The Wagner family owns or leases nearly 1,000 acres in Suisun Valley of which about 600 are planted to grapevines. They oversee the farming of the vineyard acreage. Chuck also owns the nearby Victorian-style Armstrong House (built in 1885) located on nearly 15 acres. Guests entering the property will drive down a long gravel driveway past several large metal water tanks (used in case of fires) and past an old barn employees refer to as the German Barn. Eventually this barn will be renovated and house tanks and other winemaking equipment.
Guests will park and be greeted at reception (a separate building from the primary hospitality center). This building contains an espresso bar (Charlie’s contribution as while working in Australia he noticed wineries would often have this setup for guests), with a drink included with the purchase of every tasting fee. And in another room next door is the retail shop, an uncluttered space focusing on a variety of wines bottled under several of the Wagner Family brands. Worth checking out here is a floor to ceiling stained glass window just outside the retail wine shop; its colors and shapes represent various vineyard ownership in Suisun Valley (the panels in yellow represent the Wagner owned sites).
The hospitality center is contemporary with a very clean look that we have noticed in several of Bohlin Cywinski Jackson’s designs. It is built with floor to ceiling glass, made from the clearest glass available on the market, imported from Germany and also the same grade of glass used at the Museum of Modern Art in New York City. In fact, the glass is so clear that during a visit soon after they opened an employee described to us his fellow colleagues already had ‘glass wounds’ from walking into the glass windows. And we also almost did this several times. A beautiful feature of this design is the interplay between the indoor space and outdoor with large retractable glass walls that open taking full advantage of the Suisun Valley breezes.
The hospitality center offers three primary spaces. One on the east side of the building is for more private tastings complete with indoor and outdoor seating including hanging chairs with views overlooking head-pruned Petite Sirah vines. And an impressive cassette collection from 1983 housed in this space will trigger nostalgia for those old enough to remember what these are used for. The space in the middle of the building offers by the glass service and the space at the west end of the building including an outdoor area overlooking numerous palm trees is used for tasting through multiple wines. These mature date palm trees were transplanted here from Coachella Valley.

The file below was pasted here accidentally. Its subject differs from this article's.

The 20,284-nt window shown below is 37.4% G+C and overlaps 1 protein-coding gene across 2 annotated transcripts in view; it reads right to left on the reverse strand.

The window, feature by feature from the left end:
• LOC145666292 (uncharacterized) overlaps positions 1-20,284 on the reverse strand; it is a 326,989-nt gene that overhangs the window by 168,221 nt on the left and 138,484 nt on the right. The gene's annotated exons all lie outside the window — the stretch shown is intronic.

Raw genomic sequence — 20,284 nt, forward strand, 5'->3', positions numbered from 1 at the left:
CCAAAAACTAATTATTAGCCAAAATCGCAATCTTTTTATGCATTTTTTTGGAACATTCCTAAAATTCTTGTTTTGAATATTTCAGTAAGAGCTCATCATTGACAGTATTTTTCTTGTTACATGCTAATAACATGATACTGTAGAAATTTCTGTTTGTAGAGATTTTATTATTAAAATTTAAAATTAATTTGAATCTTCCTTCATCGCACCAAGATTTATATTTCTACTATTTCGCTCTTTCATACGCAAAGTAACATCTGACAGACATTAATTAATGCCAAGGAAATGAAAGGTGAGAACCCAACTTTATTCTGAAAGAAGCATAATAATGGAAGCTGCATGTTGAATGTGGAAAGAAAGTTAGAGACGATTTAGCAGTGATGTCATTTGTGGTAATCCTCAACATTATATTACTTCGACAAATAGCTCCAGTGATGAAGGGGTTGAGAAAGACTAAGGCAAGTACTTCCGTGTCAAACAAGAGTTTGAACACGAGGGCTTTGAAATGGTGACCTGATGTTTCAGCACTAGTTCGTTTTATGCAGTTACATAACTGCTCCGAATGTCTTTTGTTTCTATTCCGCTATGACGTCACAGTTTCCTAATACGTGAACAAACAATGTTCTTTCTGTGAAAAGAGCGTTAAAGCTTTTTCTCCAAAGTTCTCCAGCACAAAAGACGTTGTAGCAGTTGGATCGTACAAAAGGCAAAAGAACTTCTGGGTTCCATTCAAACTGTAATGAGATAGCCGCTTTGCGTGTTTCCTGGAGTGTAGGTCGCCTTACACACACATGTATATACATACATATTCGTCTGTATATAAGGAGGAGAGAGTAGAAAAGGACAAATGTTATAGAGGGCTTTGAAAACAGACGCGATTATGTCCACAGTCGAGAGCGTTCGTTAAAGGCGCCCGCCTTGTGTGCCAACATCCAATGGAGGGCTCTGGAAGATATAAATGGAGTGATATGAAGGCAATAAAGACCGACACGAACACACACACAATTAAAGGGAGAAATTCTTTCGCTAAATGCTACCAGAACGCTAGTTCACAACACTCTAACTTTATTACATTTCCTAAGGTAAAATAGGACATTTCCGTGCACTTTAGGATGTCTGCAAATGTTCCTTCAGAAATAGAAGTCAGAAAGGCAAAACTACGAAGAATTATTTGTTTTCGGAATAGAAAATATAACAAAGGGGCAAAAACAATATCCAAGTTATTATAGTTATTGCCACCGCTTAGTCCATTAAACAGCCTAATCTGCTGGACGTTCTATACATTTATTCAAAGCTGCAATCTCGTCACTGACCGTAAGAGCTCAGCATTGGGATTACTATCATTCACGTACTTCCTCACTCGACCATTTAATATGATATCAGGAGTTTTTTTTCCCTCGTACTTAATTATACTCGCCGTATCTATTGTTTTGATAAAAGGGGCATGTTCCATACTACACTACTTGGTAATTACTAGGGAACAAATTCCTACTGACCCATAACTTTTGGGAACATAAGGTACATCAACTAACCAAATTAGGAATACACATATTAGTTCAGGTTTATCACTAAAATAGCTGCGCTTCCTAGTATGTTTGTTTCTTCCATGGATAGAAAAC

Incidentally the first wedding proposal happened here on May 16, 2022, among the beautiful rose buses and palm trees.
Gardens surround part of the hospitality center and include seasonal vegetables along with a number of fruit trees. Employees are allowed to give guests some of the produce grown on the property.
As of our latest update wines from eight different Wagner owned brands were available for purchase. A tasting includes both Suisun Valley grown grapes and wines made from grapes grown outside of the valley. Breezes are very common in Suisun Valley and often are stronger in the afternoons. Tastings compensate for this by using stemless wide bottomed glassware. Still, one has to be careful and may need to move inside if the breezes become too strong.
Caymus-Suisun has brought more exposure to Suisun Valley and arguably will help introduce visitors to the region who otherwise would not come here for wine tasting. The Wagner’s have beautified part of the valley including planting numerous trees along nearby roadways. The valley is planted to a variety of agriculture (not just wine grapes). Suisun Valley was established as an American Viticulture Area in 1982, only a year after its neighbor, Napa Valley. A visit here perhaps feels like what Napa Valley used to be, less known, still centered on farming rather than farming + tourism, few wineries, agricultural diversity and less traffic.
Cordelia Winery is a major warehouse and production facility located on nearly 180 acres – just south of the 80 freeway in Fairfield (about a 45-minute drive from Caymus Vineyards in Rutherford). A solar array helps provide power to the operations and a rainwater harvesting system is also on site. This is where the both the Caymus Napa Valley and Caymus-Suisun wines are produced (about a 10-minute drive from the Caymus-Suisun hospitality center).
Mer Soleil is a beautiful site nestled up against the mountains of the Santa Lucia Highlands on the west side of the Salinas Valley (a prominent agricultural region on California’s Central Coast). Their vineyard was first planted in 1988; today Chuck Wagner’s son Charlie oversees the property. And like at least a few other area wineries we have visited over the years in this part of California, they have diversified the agricultural products on their property to not only grapes but also lemons (another nearby producer we visited grows avocados). This part of the valley is generally frost free.
While Mer Soleil Winery is not open to the public, a once-a-year event, the Santa Lucia Highlands Sun, Wind & Wine Gala is held every May; tickets typically begin selling in early February and sell out fast. The event features wines from numerous producers making wines from the Santa Lucia Highlands and is paired with food from local restaurants and music, culminating in a silent auction that benefits a local charity. The event is held inside the barrel room at Mer Soleil with an adjoining tent set up outside specifically for this event.
Santa Lucia Highlands Sun, Wind & Wine Festival
Caymus has been involved in several international ventures over the years. For 16 years they ran a table grape growing operation in the Sonora Desert in Mexico. At its height, they developed and managed 400 acres of these grapes – shipping the grapes back to the states for consumption. Ultimately, they sold this business.